I’m very excited to introduce Julia Miller as my next guest in the Soulful Living series. In the sea of interiors that make up my Instagram feed, Julia’s clean, intentional, and confident style jumped off the page. I was immediately drawn to her cool vibe that is both warm and spare. It was clear from the beginning that this lady has style in droves, and is just beginning to break the surface with her nascent interiors business. I’ll hand it off to her from here!
AGI: We found you through Instagram, and were immediately drawn to your deliberate attention to detail, edited design, and muddy (in a great way!!) color palette. Can you tell us a bit about how your personal style developed?
JM: My style has evolved over time, there was a time when color and pattern was all over my home and life! Prior to settling down in Minneapolis 9 years ago, I lived abroad (East Africa and East Asia) and was drawn to the bold colors and patterns specific to each continent. I found that each place I lived, I collected meaningful pieces of art or décor that still has a space in my home today. However, as I’ve gotten older, my career became more stressful, and I had kids I realized that I wanted my home to be more calm visually (hoping that translates to my kids!) and started gravitating towards and edited palette. I am a big believer that a home should be influenced by the past and present and be a reflection of those living in it. Our home is always evolving as my family grows and changes, but I think focusing on meaning and well-made, functional pieces will always remain at the center of my style.
AGI: Your background is as a social worker - how did you come to recognize a passion and talent for design?
JM: I love this question because social work has been such an integral component in my interest in design. All of my social work positions have been largely home-based (meaning I see the individual in their home/community rather than a clinic setting). I realized early on that I could learn more about a person seeing them in their home than I could in 10 sessions in my office. Being in someone’s home allows me to see the whole picture clearly. With my clinical work, I have access to the important things in life like – can they reach their coffee maker and prepare meals comfortably? Sometimes small tweaks is all it takes! I am a firm believer that the right environment and home space can be meaningful and positive contributors to the personal growth journey. Social work was the gateway for me to start understanding how environment and behavior interact and design has been a natural segue. I know how important the feeling of my home is and being able to create a sense of calm and a welcomed spot to land has been a highlight of both my design and my clinical work. One of my old clinical supervisors used to ask me, “what are you doing and why are you doing it?” It’s a motto I live by in my design work now!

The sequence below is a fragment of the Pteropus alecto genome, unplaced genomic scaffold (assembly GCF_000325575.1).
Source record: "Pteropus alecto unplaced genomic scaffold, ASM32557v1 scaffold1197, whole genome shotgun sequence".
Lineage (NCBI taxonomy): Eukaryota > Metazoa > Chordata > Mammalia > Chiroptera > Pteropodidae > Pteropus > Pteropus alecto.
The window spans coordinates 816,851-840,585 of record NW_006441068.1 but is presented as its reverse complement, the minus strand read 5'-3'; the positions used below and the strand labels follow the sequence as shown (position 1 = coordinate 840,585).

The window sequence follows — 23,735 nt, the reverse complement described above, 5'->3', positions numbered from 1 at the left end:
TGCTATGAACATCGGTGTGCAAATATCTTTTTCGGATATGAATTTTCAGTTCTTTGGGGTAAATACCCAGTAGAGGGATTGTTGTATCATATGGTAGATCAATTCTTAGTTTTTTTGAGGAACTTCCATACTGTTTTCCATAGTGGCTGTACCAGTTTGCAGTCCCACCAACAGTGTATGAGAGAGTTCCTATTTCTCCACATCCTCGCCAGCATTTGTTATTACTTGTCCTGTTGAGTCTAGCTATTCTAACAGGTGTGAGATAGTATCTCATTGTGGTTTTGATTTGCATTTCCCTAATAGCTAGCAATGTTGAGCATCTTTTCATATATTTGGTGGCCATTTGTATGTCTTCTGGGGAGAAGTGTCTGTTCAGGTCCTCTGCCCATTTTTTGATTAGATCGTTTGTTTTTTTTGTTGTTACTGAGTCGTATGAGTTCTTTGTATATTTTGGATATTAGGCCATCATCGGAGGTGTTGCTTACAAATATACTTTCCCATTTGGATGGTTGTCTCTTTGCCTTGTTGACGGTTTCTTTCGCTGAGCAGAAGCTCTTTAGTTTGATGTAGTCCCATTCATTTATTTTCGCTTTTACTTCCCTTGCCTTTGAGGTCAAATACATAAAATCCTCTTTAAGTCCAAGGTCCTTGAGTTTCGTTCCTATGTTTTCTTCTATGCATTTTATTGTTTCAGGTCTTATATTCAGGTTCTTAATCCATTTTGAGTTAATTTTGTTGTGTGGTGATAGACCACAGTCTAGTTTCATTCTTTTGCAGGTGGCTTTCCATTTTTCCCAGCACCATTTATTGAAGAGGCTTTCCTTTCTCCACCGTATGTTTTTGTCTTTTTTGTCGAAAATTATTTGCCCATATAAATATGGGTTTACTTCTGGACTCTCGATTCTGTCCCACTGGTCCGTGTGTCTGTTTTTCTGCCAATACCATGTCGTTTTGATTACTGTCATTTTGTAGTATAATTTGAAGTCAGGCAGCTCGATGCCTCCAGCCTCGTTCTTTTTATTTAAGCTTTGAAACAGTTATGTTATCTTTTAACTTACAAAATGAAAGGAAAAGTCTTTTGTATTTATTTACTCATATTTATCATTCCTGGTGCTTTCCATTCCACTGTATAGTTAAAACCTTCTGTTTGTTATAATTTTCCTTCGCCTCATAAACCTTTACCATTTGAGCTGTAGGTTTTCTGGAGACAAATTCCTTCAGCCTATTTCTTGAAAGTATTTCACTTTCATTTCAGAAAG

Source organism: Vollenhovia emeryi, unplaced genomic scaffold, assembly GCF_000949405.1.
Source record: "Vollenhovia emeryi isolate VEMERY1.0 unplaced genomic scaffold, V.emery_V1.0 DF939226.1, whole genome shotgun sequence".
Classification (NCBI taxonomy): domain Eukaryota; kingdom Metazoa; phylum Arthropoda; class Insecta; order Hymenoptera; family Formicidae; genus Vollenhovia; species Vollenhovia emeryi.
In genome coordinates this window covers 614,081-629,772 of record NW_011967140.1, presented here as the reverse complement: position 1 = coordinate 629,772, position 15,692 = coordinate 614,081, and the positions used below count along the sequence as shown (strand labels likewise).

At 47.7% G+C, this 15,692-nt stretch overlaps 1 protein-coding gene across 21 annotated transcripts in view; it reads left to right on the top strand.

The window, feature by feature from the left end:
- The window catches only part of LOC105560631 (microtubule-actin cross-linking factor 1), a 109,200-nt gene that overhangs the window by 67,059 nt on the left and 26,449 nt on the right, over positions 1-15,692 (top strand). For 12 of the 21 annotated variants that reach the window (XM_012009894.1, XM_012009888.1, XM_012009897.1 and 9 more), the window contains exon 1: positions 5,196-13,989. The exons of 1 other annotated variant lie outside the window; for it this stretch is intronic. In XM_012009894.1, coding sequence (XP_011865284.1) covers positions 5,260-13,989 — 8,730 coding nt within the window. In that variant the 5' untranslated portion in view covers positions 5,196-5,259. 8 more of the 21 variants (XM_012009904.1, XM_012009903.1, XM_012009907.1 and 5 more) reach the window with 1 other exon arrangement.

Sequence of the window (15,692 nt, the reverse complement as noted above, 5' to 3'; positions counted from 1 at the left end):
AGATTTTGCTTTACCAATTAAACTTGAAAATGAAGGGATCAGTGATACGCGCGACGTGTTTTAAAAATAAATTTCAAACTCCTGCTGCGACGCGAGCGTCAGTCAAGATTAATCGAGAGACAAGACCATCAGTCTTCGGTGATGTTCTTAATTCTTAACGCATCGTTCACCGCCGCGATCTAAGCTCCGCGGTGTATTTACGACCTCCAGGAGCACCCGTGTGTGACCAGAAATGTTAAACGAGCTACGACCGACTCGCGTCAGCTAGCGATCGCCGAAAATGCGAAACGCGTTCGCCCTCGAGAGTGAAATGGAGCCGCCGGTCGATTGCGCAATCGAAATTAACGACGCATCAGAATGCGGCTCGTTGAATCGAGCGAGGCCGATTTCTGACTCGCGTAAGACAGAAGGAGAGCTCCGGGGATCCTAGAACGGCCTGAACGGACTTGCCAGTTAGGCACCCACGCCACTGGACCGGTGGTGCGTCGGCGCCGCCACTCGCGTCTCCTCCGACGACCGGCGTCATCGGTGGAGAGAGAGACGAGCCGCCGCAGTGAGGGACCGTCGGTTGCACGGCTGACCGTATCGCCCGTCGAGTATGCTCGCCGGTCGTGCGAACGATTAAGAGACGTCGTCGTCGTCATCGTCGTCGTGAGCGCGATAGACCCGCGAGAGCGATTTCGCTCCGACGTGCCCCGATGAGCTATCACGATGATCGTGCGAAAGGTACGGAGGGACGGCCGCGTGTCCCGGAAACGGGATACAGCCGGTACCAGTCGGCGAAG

AGI: When thinking about the environment you want to create in your home, or others', what do you want those spaces to convey?
JM: My number one goal always is for the space to reflect those that live in it. What are the meaningful objects or art pieces – how can we use those with intention? How can we integrate appliances like my husband’s beloved soda stream into our space so it is both accessible and not an eye-sore (for me!)? I want the spaces to tell a story, the story of their life and reflect meaningful experiences without neglecting practicality.
AGI: What do you think is most important to creating that atmosphere you spoke of above?
JM: I think the most important is having a full understanding of how the space will be used. For me, I have small kids and we host a lot. Therefore, I chose to have paneling in our main gathering space that was easily wipeable and we went for the extra durable drywall. For clients, it’s important for me to understand what isn’t working currently and how can we adapt the space (without throwing the baby out with the bathwater!) to be more user friendly. When it comes to the details of design, I love allowing the existing architecture or age of the home (if possible) to influence the design.
AGI: What do you believe it means to have a soulful home?
JM: I think a soulful home is combining the past, present and future in a meaningful way. I also think a soulful home has an element of evolving and changing. Designing a home is a process!